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Can WinPho 7 Close the App Gap?

By Mike Pearson
Nov 8, 2010 12:18 PM PT

Microsoft's Windows Phone 7 is in the wild, and one of the big questions about the launch involves the app ecosystem for the new mobile operating system.

Can WinPho 7 Close the App Gap?

Microsoft promised about 1,000 apps on launch day, and it appears the company has managed to cover most of the bases for big-name apps, with offerings such as Facebook, Twitter, Netflix, YouTube, Shazam, Yelp, Foursquare, Seesmic, The Weather Channel and others.

But that doesn't mean the phone is well on its way to compete with the hundreds of thousands of apps on offer from Apple or Android, said Mark Beccue, a senior analyst with ABI Research.

"I don't think a lot of third party developers are going to come along until they've made a case for themselves," he told TechNewsWorld. "When you're three guys in a garage, your biggest question is, who you are reaching?"

Stock Configuration

The phones come stock from Microsoft with the usual array of smartphone capabilities: search, email, music and video player, a picture viewer and a Web browser. It also comes with mobile versions of Microsoft Word, Excel, PowerPoint One Note and Sharepoint workspace.

But handset makers and retailers may add other apps to the stock configuration, as AT&T is doing with its phones, adding an app to interface to the company's U-Verse television service. HTC phones feature an HTC Hub, which offers various widgets, such as a weather app, and also will serve as a link to HTC's own app store.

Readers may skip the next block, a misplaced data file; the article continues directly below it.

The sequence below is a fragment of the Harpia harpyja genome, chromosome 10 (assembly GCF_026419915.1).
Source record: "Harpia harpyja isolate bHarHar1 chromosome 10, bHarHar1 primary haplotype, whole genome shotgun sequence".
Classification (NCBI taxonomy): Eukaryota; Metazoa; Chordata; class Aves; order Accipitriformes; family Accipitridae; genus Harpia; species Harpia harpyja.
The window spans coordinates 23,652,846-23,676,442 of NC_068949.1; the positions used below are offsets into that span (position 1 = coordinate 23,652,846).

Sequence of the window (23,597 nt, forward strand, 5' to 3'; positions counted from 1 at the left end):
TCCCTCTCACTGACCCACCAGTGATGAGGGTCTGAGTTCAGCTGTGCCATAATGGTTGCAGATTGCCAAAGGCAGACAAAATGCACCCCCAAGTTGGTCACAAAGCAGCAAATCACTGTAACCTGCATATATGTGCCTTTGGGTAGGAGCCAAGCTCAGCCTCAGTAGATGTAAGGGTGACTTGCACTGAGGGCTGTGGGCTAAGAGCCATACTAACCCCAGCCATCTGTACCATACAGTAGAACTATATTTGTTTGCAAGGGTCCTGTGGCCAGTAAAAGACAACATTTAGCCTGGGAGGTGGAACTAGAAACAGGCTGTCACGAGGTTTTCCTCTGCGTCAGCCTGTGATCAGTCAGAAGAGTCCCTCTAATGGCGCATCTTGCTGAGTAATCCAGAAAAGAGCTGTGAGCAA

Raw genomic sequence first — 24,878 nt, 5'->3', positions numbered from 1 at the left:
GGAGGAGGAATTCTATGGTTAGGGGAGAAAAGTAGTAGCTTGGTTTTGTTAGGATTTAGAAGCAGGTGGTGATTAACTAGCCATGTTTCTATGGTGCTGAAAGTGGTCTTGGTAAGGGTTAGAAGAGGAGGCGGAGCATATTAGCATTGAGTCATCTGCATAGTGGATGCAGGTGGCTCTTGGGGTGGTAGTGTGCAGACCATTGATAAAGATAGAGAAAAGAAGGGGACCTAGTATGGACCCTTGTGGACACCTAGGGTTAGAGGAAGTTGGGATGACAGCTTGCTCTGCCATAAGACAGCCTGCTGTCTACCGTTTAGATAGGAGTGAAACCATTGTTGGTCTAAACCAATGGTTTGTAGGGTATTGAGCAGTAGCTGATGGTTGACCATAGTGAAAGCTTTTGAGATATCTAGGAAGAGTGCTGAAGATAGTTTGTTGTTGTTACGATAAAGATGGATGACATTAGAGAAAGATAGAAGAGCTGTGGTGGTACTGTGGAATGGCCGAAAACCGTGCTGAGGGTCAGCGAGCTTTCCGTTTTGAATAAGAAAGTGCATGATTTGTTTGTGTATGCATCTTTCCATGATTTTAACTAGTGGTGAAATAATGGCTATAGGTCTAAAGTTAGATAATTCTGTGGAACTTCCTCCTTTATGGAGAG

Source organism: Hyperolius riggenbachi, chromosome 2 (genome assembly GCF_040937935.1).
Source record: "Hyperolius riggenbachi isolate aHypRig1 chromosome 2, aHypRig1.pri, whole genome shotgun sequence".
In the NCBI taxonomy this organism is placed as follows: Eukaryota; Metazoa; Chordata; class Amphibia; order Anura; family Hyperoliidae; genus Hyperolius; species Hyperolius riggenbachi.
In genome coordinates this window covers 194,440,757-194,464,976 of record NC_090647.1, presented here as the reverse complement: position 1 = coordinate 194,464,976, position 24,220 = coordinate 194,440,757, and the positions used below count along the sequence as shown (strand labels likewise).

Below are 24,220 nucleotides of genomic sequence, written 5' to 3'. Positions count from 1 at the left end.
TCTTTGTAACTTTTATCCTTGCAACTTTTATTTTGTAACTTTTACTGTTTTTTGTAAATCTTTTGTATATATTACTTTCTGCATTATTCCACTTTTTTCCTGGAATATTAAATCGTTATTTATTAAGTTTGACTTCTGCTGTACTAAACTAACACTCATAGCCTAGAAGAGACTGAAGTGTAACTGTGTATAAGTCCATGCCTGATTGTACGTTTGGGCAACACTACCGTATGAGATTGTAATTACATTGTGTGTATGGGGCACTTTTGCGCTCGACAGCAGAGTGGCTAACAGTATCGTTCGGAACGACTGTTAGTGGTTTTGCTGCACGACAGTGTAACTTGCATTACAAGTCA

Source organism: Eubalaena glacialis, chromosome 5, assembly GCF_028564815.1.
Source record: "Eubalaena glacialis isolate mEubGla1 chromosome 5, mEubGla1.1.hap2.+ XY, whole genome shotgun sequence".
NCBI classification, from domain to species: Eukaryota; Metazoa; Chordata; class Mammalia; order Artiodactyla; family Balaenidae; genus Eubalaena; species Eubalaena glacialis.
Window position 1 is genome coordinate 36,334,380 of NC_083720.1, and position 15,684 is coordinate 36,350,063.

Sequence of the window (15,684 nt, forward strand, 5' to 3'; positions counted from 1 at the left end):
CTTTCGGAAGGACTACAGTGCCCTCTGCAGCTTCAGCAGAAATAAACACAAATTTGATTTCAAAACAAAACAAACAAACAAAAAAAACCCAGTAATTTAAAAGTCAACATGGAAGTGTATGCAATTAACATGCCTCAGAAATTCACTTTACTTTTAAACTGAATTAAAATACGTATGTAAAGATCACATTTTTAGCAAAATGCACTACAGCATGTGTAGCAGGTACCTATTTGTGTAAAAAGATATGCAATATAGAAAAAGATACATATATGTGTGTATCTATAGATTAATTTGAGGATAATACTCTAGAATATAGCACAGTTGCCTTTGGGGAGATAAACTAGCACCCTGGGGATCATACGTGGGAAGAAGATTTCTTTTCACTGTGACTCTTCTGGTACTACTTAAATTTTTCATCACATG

Comparing Stores

Android's marketplace reportedly has more than 100,000 apps. Apple claims more than 250,000 apps.

So Microsoft's opening offering looks paltry by comparison. But given some baked-in advantages and what's proving to be a strong effort to rally developers, the number of apps will almost certainly take off quite quickly, said Al Hilwa, an analyst with IDC Research.

"I would not be surprised if they cross the 10,000 mark in six to nine months," he told TechNewsWorld.

But quantity is not necessarily what Microsoft is after, said Chad Brown, senior vice president of sales and marketing for IdentityMine, an interactive design agency which has worked on Windows Phone 7 apps.

"Microsoft isn't trying to have the most applications -- it's trying to have the best user experience finding, keeping, and using apps," he told TechNewsWorld.

Microsoft Advantages

Those advantages Hilwa was talking about include gaming and Office integration, both areas where Microsoft has been strong recently.

The phone's tight integration with Xbox Live -- users can play games against their friends and earn achievement points tied to their Xbox gamertag, for instance -- means the phone could have great appeal to gamers.

"Microsoft has been smart to emphasize the synergy between these two platforms and may end up owning the Xbox gaming user base over time as they deliver phones on all platforms," said Hilwa.

The platform will also appeal to developers in the Silverlight and the Windows Presentation Foundation communities, Brown said.

"That community will rush to the platform. The development tools and developer community support, both from Microsoft and the community itself, are already highly appealing to devs," he said.

The availability of mobile Office apps and Sharepoint functionalities means the phone could be a continuing player for Microsoft in the enterprise market, where the prevalence of Office software and Sharepoint services makes the phone a natural fit.

"I think the giant has awakened, they just have to keep the pressure on now," Hilwa said.


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